My question is, and what UNEB should help clarify, is there a significant difference between Economics Paper One and Economics Paper Two?
By Enock Kibuuka
As the Uganda National Examinations Board (UNEB) works towards improving the quality of exams for purposes of ensuring and strengthening its credibility for manning national exams, I feel invited to seek clarification from UNEB as regards, the subject of economics.
Apart from science subjects which have the highest failure rate in national exams, economics has the highest failure rate among the arts subjects. Reasons for the students' failure in economics vary from teachers, to students and of course, to UNEB.
I regularly attend and facilitate in teachers' of economics workshops and seminars. Truth be told, you appreciate how ill-prepared many of these teachers of the subject are, which understandably spills over to students. The quality of notes of many teachers of economics, irrespective of whether senior or junior teachers is alarming. I have found out that most teachers do not read widely in their areas of specialisation, as a result, often obsolete content is given to students, which largely contributes to their failure.
The National Curriculum Development Centre (NCDC) Uganda Advanced Certificate of Education teaching syllabus for economics specifies two papers in which leaners have to be examined and assessed: Economics P220/1 Paper One, which seeks to test the students' understanding of basic economic theories and concepts. For the proper examination format, the questions in this paper do not have any particular economy in mind, but rather in any given economy.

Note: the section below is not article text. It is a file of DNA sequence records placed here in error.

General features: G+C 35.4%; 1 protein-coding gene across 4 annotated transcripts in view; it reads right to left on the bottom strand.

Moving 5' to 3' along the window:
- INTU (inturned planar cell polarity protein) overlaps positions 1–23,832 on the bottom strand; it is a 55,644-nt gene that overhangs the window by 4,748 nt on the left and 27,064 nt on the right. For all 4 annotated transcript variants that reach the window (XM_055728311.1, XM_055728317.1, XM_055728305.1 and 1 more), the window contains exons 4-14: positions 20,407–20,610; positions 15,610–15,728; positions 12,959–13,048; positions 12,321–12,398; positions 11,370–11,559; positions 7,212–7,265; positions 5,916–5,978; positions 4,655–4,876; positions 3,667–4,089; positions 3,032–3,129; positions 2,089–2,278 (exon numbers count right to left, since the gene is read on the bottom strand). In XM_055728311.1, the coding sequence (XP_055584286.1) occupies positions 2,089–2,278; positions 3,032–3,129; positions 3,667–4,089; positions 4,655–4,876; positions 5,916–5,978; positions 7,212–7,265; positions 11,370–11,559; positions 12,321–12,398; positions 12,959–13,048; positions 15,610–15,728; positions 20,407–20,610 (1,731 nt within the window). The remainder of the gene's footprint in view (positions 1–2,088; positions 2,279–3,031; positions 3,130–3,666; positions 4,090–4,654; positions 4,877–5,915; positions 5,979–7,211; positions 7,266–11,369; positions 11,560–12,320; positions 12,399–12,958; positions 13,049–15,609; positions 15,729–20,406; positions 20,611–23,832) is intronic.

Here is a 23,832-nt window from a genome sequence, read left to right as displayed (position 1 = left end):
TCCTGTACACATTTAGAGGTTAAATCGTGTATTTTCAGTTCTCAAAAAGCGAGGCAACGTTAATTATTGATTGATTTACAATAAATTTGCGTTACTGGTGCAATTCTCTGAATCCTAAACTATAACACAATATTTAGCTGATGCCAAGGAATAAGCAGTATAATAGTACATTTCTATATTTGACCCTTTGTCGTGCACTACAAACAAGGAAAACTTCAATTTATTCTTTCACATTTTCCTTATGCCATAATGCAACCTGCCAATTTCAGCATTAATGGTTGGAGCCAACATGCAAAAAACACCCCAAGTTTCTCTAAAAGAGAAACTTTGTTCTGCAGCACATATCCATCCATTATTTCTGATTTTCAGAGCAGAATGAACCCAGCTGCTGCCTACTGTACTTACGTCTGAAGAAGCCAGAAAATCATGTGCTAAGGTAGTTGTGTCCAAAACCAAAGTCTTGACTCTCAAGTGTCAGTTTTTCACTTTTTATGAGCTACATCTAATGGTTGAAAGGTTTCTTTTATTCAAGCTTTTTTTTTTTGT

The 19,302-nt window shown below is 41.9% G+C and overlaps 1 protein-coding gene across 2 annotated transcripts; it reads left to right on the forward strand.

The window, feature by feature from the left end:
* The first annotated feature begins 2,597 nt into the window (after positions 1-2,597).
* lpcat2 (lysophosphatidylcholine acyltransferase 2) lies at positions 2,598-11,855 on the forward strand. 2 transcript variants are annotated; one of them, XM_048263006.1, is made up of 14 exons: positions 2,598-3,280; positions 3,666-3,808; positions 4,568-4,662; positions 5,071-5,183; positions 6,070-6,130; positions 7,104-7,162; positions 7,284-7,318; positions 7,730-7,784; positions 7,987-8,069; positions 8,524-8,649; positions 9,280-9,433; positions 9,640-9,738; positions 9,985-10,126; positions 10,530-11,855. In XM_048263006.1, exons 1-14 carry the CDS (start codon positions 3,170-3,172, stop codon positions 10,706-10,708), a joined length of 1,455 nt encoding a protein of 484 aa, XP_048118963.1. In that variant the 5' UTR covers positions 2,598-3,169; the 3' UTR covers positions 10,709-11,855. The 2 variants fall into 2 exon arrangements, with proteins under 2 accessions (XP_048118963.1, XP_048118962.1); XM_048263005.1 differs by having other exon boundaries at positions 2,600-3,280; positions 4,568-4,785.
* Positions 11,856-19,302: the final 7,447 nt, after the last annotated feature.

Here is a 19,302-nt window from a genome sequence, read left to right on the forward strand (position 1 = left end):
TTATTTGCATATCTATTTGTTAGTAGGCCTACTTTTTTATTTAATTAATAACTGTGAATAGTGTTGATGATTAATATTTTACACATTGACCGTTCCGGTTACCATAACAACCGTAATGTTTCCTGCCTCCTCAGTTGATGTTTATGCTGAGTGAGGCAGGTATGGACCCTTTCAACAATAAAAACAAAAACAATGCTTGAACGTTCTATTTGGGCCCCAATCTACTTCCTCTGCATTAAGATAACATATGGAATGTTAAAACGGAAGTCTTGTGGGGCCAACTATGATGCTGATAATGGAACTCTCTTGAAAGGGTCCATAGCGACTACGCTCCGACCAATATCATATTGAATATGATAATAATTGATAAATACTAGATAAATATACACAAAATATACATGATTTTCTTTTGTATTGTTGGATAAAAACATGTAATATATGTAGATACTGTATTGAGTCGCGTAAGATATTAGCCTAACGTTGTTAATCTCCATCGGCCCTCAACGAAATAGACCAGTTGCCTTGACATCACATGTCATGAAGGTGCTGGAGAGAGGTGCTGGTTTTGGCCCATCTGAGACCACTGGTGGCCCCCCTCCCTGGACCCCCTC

Economics P220/2 Paper Two seeks to test students' understanding and application of economic principles in the Ugandan context. Thus, the proper examination format has questions which apply to Uganda. The NCDC economics syllabus does not specify which topics to be taught in paper one or paper two. However, the approach in setting and answering the questions in both papers is different where in paper two, the focus is on application.
For example, a question like "Explain the causes of unemployment in an economy" is a paper one question, while a question like "Explain the causes of unemployment in your country (Uganda)" is a Paper Two question, where teachers and students are expected to explain those factors that in fact cause unemployment in Uganda, implying that the same question may have more points in Paper One and fewer points in Paper Two.
So, not all points that are valid in Paper One are valid in Paper tTwo. However, often UNEB has set Paper Two questions in Paper One, thereby confusing students. For example, in 2006, UNEB set a question in Economics P220/1: Qn. 6 (a) Assess the role of taxation in your country; 6 (b) How can the current taxation system in your country be improved? Also, in 2012 in UNEB set a question in P220/1; Qn. 4 (b) How does the existence of monopolistic competitive markets affect producers in your country? Another question is Qn. 1 (a) (ii) of 2017 Economics P220/1: "Outline any three challenges faced by your country when providing public goods."
There are several other Economics Paper Two questions set in Paper One. My question is, and what UNEB should help clarify, is there a significant difference between Economics Paper One and Economics Paper Two? If yes, does UNEB expect students to use Economics Paper Two approach in answering questions in Paper One? Besides, when UNEB sets Paper Two questions in Paper One, does it expect Paper One examiners to assess those questions using Paper Two approach or Paper One approach?
Alternatively, if UNEB believes that there is no difference between Economics Paper One and Paper Two, then why did NCDC separate the two papers? Setting Paper Two questions in Paper One or Paper One questions in Paper Two leaves students confused and, of course, contributing to their failure.
In the final analysis, UNEB has our support, it should do better. Exams should be properly proofread to avoid such careless mistakes.
The writer is a teacher at Gayaza High School